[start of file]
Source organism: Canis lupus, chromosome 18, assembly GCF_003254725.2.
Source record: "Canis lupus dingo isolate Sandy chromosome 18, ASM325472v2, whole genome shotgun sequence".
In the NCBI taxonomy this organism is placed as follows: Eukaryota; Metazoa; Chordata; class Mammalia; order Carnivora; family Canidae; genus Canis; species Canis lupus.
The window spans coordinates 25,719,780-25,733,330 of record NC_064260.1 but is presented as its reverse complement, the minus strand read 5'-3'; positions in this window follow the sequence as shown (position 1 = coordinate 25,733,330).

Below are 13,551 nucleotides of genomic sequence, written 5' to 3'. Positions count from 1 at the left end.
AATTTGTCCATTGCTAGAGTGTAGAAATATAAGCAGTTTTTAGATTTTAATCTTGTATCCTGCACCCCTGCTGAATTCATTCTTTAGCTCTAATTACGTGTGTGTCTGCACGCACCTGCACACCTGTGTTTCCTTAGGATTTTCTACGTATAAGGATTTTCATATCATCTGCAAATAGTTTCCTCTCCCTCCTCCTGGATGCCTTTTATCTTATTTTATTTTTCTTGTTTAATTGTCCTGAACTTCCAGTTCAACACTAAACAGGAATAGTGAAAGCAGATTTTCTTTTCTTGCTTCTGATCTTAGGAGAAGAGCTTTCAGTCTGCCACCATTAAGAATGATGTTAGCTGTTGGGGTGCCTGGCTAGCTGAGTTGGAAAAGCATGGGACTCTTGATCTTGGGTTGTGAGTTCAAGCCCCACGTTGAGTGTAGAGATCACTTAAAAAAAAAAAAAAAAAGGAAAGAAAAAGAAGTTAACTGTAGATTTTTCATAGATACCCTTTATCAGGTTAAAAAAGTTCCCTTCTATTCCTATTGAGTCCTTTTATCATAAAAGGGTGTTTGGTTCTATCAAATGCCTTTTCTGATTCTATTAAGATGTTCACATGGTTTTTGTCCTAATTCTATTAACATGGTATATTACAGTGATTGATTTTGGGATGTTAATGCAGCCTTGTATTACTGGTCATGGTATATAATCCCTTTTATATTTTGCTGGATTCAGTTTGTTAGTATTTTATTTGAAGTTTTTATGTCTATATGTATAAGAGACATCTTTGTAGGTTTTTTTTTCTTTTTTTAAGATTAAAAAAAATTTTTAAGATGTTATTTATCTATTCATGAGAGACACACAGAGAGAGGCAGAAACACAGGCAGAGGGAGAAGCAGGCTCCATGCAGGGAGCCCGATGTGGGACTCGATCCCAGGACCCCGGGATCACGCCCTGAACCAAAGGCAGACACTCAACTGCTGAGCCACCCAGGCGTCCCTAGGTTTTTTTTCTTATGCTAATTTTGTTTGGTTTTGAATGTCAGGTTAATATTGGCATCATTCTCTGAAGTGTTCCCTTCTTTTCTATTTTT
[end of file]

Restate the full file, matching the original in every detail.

Source organism: Canis lupus, chromosome 18, assembly GCF_003254725.2.
Source record: "Canis lupus dingo isolate Sandy chromosome 18, ASM325472v2, whole genome shotgun sequence".
In the NCBI taxonomy this organism is placed as follows: Eukaryota; Metazoa; Chordata; class Mammalia; order Carnivora; family Canidae; genus Canis; species Canis lupus.
The window spans coordinates 25,719,780-25,733,330 of record NC_064260.1 but is presented as its reverse complement, the minus strand read 5'-3'; positions in this window follow the sequence as shown (position 1 = coordinate 25,733,330).

Below are 13,551 nucleotides of genomic sequence, written 5' to 3'. Positions count from 1 at the left end.
AATTTGTCCATTGCTAGAGTGTAGAAATATAAGCAGTTTTTAGATTTTAATCTTGTATCCTGCACCCCTGCTGAATTCATTCTTTAGCTCTAATTACGTGTGTGTCTGCACGCACCTGCACACCTGTGTTTCCTTAGGATTTTCTACGTATAAGGATTTTCATATCATCTGCAAATAGTTTCCTCTCCCTCCTCCTGGATGCCTTTTATCTTATTTTATTTTTCTTGTTTAATTGTCCTGAACTTCCAGTTCAACACTAAACAGGAATAGTGAAAGCAGATTTTCTTTTCTTGCTTCTGATCTTAGGAGAAGAGCTTTCAGTCTGCCACCATTAAGAATGATGTTAGCTGTTGGGGTGCCTGGCTAGCTGAGTTGGAAAAGCATGGGACTCTTGATCTTGGGTTGTGAGTTCAAGCCCCACGTTGAGTGTAGAGATCACTTAAAAAAAAAAAAAAAAAGGAAAGAAAAAGAAGTTAACTGTAGATTTTTCATAGATACCCTTTATCAGGTTAAAAAAGTTCCCTTCTATTCCTATTGAGTCCTTTTATCATAAAAGGGTGTTTGGTTCTATCAAATGCCTTTTCTGATTCTATTAAGATGTTCACATGGTTTTTGTCCTAATTCTATTAACATGGTATATTACAGTGATTGATTTTGGGATGTTAATGCAGCCTTGTATTACTGGTCATGGTATATAATCCCTTTTATATTTTGCTGGATTCAGTTTGTTAGTATTTTATTTGAAGTTTTTATGTCTATATGTATAAGAGACATCTTTGTAGGTTTTTTTTTCTTTTTTTAAGATTAAAAAAAATTTTTAAGATGTTATTTATCTATTCATGAGAGACACACAGAGAGAGGCAGAAACACAGGCAGAGGGAGAAGCAGGCTCCATGCAGGGAGCCCGATGTGGGACTCGATCCCAGGACCCCGGGATCACGCCCTGAACCAAAGGCAGACACTCAACTGCTGAGCCACCCAGGCGTCCCTAGGTTTTTTTTCTTATGCTAATTTTGTTTGGTTTTGAATGTCAGGTTAATATTGGCATCATTCTCTGAAGTGTTCCCTTCTTTTCTATTTTT